Like most athletically gifted tight ends coming out of college, Virginia Tech's Bucky Hodges is in reality just a really big (6' 6" 260) wide receiver who has fantastic hands and terrific speed to bust the seam, but is relatively inexperienced at the position after making the transition from quarterback to tight end upon his arrival on campus.

The Hokies rarely asked him to be an inline blocker - nor did they center their offense around his massive skill set - but on the few occasions that they did he showed a competitive burst and nasty mean streak when sealing the edge.

A Jordan Reed clone, South Alabama's Gerald Everett  has the perfect combination of size (6' 3" 240) and speed (4.60) to attack the seam or sideline, but like all of the tight ends in the class, is a work in progress. An accomplished inline blocker, he is the kind of three-down dual threat as a "move" tight end that causes defenses to have to defend the entire field...

...while like-sized Evan Engram out of Ole Miss is even faster - a blazing 4.42 at the combine - and has elite short area quickness that is very difficult for safeties to handle, and impossible for linebackers.  He is considered a perfect Patriots due to his versatility, blocking prowess and an innate ability to get open in a phone booth.

Ashland University's Adam Shaheen (6' 6", 280) has the potential to be a dominating tight end on the professional level, just as he dominated small school competition.  A high school and college basketball player, he is surprisingly nimble in pass protection and in the pattern, and is a solid red zone threat - the marks against him are few, but include a need for better technique in run blocking and the obvious major jump from Division II to the professional game.

Jake Butt of Michigan is a solid all-around tight end who headlines a late-second day, early third day project list - a literal jack of all trades type, but truly a master of none.  He doesn't have the speed to separate from safeties and really isn't big enough (6' 5" 250) to dominate linebackers at the pro level, yet he seems to always be open underneath to move the chains...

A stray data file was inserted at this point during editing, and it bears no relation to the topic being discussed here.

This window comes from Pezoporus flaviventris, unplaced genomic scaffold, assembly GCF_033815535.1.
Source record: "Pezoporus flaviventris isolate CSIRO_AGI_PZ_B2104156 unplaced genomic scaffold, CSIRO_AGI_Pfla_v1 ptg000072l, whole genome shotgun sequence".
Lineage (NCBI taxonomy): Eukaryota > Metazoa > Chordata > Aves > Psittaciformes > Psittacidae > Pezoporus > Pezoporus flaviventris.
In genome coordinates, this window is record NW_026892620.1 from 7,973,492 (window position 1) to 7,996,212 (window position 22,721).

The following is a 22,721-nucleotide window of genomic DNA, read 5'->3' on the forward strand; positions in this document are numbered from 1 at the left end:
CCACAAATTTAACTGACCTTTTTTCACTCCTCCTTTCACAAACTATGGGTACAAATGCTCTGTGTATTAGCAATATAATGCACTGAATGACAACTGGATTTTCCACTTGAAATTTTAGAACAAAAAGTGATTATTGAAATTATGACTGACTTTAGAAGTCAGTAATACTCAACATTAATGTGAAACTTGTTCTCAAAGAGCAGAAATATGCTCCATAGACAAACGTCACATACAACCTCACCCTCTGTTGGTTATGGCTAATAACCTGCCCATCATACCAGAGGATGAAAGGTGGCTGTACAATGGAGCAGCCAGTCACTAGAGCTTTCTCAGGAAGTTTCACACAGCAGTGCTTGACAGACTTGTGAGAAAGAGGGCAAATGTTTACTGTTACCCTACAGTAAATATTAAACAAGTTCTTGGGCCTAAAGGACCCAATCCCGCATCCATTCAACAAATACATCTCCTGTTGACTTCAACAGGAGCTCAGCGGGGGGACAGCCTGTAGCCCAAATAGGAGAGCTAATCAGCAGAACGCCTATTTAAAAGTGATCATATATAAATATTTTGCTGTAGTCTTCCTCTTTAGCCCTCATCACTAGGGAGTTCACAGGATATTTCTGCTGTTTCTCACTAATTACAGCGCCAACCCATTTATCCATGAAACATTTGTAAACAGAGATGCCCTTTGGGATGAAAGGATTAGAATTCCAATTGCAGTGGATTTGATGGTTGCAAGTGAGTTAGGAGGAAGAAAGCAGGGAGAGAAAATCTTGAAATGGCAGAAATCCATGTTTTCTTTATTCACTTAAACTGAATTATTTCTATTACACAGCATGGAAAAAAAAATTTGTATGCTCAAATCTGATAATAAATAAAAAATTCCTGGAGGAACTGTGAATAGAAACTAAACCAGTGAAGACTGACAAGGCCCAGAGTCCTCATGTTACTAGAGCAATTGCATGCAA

...which is the same for similarly-sized Jeremy Sprinkle, who is a fearsome blocker with enough speed and route running skill to be a true combination tight end at the professional level.  Playing at Arkansas, he did his best work against some of the best defenses in the country and shouldn't need much more than a good strength and conditioning coach to coax a starting talent out of him.

At 6' 4" and 250 pounds, Iowa's George Kittle doesn't check the boxes for a good inline blocker, yet adds a physical dimension to a team's running game, and has plus-speed to develop into a seam buster.  Add Florida International's Jonnu Smith to that category as well - and even though Smith has decent size and plenty of speed for a "move" tight end, he has a compact body that works well as an inline blocker in a zone scheme, much like New England runs.

Late round prospects that could be nice draft and stash projects include Toledo's Michael Roberts, who is perhaps the best run blocker of the class and has been super productive in the red zone, and Clemson's Jordan Leggett has all of the tools to be a much higher selection, but his dedication to football in general, and his craft specifically, throw up some red flags.  To his credit, he seems to save his best for the brightest lights.

Sleepers that could surprise include Canadian Antony Auclair (Laval College) who does everything well but has been seen only against lower-level competition, along with Louisville's Cole Hikutini, who may be the most naturally talented pass catcher among move-tight ends, but offers little in early down blocking assignments.  Lightning fast pass catcher Darrell Daniels of Washington is a work in progress, but could contribute immediately in that role.

All told, the Patriots have a virtual plethora of tight ends to consider in the middle to late rounds of the draft who could contribute immediately and not waste a roster spot as a draft and stash entity - and last season all of New England saw what happens when the Patriots are afforded that luxury, as second-year defensive end Trey Flowers grew into an elite presence right before our eyes, and rookie wide receiver Malcolm Mitchell became a trusted option in a passing attack that already had so many.

There are other examples - from Edelman to James White to Duron Harmon - but you get the point, and as long as Belichick is able to maintain the formula that allows him to develop mid-round players like these, they will always have the talent on the roster ready to go in any circumstance.

That's how they win year in and year out - and 2017 isn't looking any different.